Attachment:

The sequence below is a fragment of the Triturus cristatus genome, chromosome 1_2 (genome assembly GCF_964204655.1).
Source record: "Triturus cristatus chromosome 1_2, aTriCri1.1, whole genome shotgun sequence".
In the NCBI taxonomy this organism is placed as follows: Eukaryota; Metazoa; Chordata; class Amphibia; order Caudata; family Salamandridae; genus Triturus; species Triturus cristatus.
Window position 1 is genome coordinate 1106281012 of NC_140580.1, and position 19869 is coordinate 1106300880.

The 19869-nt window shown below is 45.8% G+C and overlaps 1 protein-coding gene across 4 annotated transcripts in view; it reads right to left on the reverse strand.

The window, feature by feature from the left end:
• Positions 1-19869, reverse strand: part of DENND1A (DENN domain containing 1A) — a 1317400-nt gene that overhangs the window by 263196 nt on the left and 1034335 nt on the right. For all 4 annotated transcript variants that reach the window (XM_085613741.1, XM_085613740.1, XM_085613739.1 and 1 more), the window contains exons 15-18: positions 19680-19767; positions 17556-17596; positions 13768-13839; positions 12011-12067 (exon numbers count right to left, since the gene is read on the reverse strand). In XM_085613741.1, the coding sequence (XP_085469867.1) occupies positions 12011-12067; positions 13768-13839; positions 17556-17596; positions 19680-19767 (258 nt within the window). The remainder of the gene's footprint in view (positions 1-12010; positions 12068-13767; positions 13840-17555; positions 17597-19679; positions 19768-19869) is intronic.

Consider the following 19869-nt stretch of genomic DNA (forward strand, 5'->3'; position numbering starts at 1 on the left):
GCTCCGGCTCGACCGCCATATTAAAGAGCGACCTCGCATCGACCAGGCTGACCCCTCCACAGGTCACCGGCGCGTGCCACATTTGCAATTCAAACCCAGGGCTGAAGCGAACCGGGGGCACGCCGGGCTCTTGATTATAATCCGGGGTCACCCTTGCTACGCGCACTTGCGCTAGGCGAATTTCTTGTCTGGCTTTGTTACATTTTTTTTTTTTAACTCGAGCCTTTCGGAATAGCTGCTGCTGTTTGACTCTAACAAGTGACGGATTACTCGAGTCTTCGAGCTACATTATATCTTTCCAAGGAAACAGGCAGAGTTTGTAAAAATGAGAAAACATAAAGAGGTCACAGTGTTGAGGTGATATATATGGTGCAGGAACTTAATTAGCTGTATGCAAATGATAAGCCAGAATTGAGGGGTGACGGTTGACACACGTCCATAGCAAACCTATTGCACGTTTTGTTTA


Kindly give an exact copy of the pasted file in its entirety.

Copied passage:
The sequence below is a fragment of the Triturus cristatus genome, chromosome 1_2 (genome assembly GCF_964204655.1).
Source record: "Triturus cristatus chromosome 1_2, aTriCri1.1, whole genome shotgun sequence".
In the NCBI taxonomy this organism is placed as follows: Eukaryota; Metazoa; Chordata; class Amphibia; order Caudata; family Salamandridae; genus Triturus; species Triturus cristatus.
Window position 1 is genome coordinate 1106281012 of NC_140580.1, and position 19869 is coordinate 1106300880.

The 19869-nt window shown below is 45.8% G+C and overlaps 1 protein-coding gene across 4 annotated transcripts in view; it reads right to left on the reverse strand.

The window, feature by feature from the left end:
• Positions 1-19869, reverse strand: part of DENND1A (DENN domain containing 1A) — a 1317400-nt gene that overhangs the window by 263196 nt on the left and 1034335 nt on the right. For all 4 annotated transcript variants that reach the window (XM_085613741.1, XM_085613740.1, XM_085613739.1 and 1 more), the window contains exons 15-18: positions 19680-19767; positions 17556-17596; positions 13768-13839; positions 12011-12067 (exon numbers count right to left, since the gene is read on the reverse strand). In XM_085613741.1, the coding sequence (XP_085469867.1) occupies positions 12011-12067; positions 13768-13839; positions 17556-17596; positions 19680-19767 (258 nt within the window). The remainder of the gene's footprint in view (positions 1-12010; positions 12068-13767; positions 13840-17555; positions 17597-19679; positions 19768-19869) is intronic.

Consider the following 19869-nt stretch of genomic DNA (forward strand, 5'->3'; position numbering starts at 1 on the left):
GCTCCGGCTCGACCGCCATATTAAAGAGCGACCTCGCATCGACCAGGCTGACCCCTCCACAGGTCACCGGCGCGTGCCACATTTGCAATTCAAACCCAGGGCTGAAGCGAACCGGGGGCACGCCGGGCTCTTGATTATAATCCGGGGTCACCCTTGCTACGCGCACTTGCGCTAGGCGAATTTCTTGTCTGGCTTTGTTACATTTTTTTTTTTTAACTCGAGCCTTTCGGAATAGCTGCTGCTGTTTGACTCTAACAAGTGACGGATTACTCGAGTCTTCGAGCTACATTATATCTTTCCAAGGAAACAGGCAGAGTTTGTAAAAATGAGAAAACATAAAGAGGTCACAGTGTTGAGGTGATATATATGGTGCAGGAACTTAATTAGCTGTATGCAAATGATAAGCCAGAATTGAGGGGTGACGGTTGACACACGTCCATAGCAAACCTATTGCACGTTTTGTTTA